The Apple

The Apple

1.5 out of 51.5 out of 51.5 out of 51.5 out of 51.5 out of 51.5

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Resting behind the shadows of the two other disco-musical misfires of 1980 (Can’t Stop the Music and Xanadu) is The Apple, a lovably incoherent vision from writer-director Menahem Golan, which has amassed a minor cult following because, best I can tell, it cribs from every other synthetic guilty pleasure of the entire decade that preceded it, and can’t be bothered to actually make sense of it all. (That would spoil the “fun,” I guess.) A confused blend of Phantom of the Paradise‘s Faust riff, Orwellian distopia, and hotel-room Gideon’s Bible references, the film takes place in a 1994 where BIM Productions and its gaunt Svengali Mr. Boogalow (who looks like a terminal disease) are in cahoots with the government to control the world with the tranquilizing, numbing residue of vapid, insincere disco-rock music. (Oh, is that supposed to explain why every song in the goddamned movie sucks?) Enter Alphie and Bibi (you can just call them Adam and Eve, as a fantasy sequence more or less makes clear), the only two musicians left in the world not wearing tin-foil and leather thongs, who nearly cut through the façade of sugar-rush pop with their schmaltzy country-folk love ballad. Sensing danger, Boogalow quickly signs Bibi and transforms her into a glam queen, while the “genuine talent” of Alphie is soon forgotten (the “talent” in question probably being his noxious smugness, since it can’t possibly be his music). God and Goethe collide without much real attention to narrative sense, but Golan’s greater concern seems to be how much gaud he can pack into each frame. Camp appreciation is always in the details, and The Apple doesn’t exactly skimp. There are the doltish lyrics (“It’s a natural, natural, natural desire/Meet an actual, actual, actual vampire”) and the unpleasant irony of mounting an opportunistic disco musical whose moral might as well be “folk is the music of heaven and disco equals death.” The simpering sissy and drag queeny stereotypes callously used by Golan as window dressing even as he cribs from Bob Fosse’s ambisexual “Take Off With Us” number from All That Jazz and eliminates the fucking bisexual core! The Apple is an Old Testament movie in more ways than one, and its relentless bad taste is sure to appeal to the same audience that won’t even realize they’re being slapped in the face.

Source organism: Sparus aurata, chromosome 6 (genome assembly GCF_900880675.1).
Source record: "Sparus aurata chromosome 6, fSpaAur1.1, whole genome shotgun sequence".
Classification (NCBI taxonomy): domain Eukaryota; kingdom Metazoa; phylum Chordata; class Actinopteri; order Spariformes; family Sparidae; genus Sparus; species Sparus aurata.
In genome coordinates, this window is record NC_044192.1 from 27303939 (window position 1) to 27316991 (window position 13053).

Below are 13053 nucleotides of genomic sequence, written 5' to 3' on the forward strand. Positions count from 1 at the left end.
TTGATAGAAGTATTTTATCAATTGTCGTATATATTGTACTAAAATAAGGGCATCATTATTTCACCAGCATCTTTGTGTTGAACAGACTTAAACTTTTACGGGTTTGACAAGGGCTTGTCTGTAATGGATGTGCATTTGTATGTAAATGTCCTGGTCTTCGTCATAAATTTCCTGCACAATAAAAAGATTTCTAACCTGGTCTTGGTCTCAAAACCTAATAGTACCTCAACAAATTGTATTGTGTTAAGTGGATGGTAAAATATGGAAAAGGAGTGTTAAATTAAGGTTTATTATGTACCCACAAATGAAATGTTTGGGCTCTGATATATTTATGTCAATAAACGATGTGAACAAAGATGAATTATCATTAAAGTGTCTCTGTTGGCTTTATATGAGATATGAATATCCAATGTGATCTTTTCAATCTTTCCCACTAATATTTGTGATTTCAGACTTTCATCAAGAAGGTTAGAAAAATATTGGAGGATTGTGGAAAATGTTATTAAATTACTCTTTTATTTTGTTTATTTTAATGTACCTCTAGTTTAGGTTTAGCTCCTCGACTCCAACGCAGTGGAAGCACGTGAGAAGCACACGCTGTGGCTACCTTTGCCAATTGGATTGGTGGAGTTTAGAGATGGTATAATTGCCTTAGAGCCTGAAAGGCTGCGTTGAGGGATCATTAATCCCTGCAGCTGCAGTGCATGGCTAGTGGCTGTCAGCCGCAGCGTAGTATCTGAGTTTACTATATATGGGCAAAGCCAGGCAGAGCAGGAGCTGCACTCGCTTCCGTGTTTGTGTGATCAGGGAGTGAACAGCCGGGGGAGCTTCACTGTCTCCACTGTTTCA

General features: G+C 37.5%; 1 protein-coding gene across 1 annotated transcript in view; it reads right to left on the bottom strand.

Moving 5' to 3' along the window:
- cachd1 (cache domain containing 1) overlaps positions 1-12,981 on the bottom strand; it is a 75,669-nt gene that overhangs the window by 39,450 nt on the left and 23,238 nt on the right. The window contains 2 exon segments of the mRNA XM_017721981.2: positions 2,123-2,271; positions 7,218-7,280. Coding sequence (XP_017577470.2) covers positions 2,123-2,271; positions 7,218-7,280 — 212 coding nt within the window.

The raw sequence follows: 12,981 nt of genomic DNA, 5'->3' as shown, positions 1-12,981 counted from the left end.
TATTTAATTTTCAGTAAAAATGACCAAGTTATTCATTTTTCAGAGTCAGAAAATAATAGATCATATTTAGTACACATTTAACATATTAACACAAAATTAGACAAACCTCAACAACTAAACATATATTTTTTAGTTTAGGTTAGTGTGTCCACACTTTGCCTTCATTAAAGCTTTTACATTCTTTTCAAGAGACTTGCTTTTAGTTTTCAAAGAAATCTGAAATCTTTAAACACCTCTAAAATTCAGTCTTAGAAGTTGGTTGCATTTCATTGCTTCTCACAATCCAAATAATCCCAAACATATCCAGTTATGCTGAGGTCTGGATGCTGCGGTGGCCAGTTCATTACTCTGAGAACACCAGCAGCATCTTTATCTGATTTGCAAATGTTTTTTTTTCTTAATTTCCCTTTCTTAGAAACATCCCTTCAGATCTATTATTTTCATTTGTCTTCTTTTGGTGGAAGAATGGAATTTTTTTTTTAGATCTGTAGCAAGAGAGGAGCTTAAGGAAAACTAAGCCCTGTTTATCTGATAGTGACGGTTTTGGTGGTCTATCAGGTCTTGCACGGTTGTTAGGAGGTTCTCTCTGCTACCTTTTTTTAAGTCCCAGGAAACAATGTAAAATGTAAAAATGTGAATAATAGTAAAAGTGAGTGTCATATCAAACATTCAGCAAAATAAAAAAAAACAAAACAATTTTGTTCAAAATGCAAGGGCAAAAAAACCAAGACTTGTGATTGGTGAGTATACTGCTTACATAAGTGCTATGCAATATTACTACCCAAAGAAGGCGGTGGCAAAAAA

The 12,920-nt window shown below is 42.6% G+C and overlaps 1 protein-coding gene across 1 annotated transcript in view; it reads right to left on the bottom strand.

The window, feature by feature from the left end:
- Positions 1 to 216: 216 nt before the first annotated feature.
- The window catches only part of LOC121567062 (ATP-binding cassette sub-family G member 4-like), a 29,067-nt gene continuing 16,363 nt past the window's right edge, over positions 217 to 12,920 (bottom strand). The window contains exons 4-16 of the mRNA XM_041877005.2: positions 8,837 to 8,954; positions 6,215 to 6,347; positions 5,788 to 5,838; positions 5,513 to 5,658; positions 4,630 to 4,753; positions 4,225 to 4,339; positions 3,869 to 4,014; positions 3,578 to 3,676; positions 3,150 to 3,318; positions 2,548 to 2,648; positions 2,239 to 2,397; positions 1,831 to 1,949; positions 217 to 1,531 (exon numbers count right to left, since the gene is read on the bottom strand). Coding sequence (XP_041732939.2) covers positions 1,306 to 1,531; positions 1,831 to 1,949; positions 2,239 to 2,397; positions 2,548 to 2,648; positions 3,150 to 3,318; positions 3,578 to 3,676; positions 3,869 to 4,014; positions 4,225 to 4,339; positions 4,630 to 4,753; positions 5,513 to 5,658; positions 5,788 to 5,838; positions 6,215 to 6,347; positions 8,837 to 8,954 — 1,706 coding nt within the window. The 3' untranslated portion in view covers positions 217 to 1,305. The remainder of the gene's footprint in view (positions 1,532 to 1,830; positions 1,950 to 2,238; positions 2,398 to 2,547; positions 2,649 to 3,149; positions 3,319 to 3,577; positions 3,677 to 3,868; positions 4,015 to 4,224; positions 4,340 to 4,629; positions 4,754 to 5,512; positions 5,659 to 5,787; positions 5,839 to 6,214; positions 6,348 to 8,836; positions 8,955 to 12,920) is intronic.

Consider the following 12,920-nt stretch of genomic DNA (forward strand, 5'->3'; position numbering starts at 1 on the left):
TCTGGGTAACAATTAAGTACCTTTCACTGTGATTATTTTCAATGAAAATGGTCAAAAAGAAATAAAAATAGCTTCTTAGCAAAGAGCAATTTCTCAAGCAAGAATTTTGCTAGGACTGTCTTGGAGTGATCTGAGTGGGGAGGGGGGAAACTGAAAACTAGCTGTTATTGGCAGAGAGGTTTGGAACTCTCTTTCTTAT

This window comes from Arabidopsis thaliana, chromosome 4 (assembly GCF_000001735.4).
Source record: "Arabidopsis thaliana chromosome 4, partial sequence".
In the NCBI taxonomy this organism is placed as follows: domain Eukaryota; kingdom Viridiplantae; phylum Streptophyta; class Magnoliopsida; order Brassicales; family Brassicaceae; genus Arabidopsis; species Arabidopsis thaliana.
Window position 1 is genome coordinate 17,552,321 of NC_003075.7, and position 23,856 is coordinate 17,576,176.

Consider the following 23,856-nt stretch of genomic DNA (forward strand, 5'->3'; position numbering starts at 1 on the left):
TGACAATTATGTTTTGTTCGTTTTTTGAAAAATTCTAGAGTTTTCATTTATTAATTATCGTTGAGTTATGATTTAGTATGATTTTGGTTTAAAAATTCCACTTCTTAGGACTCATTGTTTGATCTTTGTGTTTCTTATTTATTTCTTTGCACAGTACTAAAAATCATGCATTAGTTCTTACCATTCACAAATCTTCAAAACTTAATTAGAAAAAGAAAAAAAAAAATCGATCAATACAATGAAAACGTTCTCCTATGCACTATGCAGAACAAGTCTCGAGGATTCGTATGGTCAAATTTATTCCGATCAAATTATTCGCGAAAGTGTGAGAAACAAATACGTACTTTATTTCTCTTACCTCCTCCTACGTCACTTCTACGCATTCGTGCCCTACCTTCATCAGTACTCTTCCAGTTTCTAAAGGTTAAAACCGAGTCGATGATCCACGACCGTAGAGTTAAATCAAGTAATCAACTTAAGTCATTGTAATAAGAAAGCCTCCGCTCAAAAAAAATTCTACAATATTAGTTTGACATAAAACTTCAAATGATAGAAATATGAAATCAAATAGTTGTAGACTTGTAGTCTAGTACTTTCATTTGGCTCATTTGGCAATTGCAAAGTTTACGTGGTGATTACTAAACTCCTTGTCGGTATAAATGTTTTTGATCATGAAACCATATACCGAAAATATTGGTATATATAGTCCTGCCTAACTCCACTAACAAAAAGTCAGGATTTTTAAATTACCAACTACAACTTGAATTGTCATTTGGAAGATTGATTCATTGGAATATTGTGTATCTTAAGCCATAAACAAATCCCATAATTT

Image/Sound

MGM gives you the option of seeing The Apple's horrible framing in either 2.35:1 widescreen or pan and scan. If the film's original materials don't offer much in the way of a superior DVD experience, at least the transfer looks clean (and colors are actually surprisingly bold) and sounds passable. Well, except for the songs, I mean.

Extras

The trailer. Run away.

Overall

Rated PG, for "penis gratification" during the sex number titled "I'm Coming For You."

Image 1.5 out of 5 1.5 out of 5 1.5 out of 5 1.5 out of 5 1.5 out of 5

Sound 1.5 out of 5 1.5 out of 5 1.5 out of 5 1.5 out of 5 1.5 out of 5

Extras 1.5 out of 5 1.5 out of 5 1.5 out of 5 1.5 out of 5 1.5 out of 5

Overall 1.5 out of 5 1.5 out of 5 1.5 out of 5 1.5 out of 5 1.5 out of 5

Specifications
  • DVD-Video
  • Single-Layer Disc
  • Region 1
  • Aspect Ratio
  • 1.85:1 Anamorphic Widescreen
  • Dolby Digital Formats
  • English 2.0 Stereo
  • DTS
  • None
  • Subtitles & Captions
  • English Closed Captions
  • English Subtitles
  • French Subtitles
  • Spanish Subtitles
  • Special Features
  • Theatrical Trailer
  • Buy
    DVD
    Release Date
    August 24, 2004
    Distributor
    MGM Home Entertainment
    Runtime
    86 min
    Rating
    NR
    Year
    1980
    Director
    Menahem Golan
    Screenwriter
    Menahem Golan
    Cast
    Catherine Mary Stewart, Allan Love, Grace Kennedy, George Gilmour, Joss Acklund, Vladek Sheybal, Ray Shell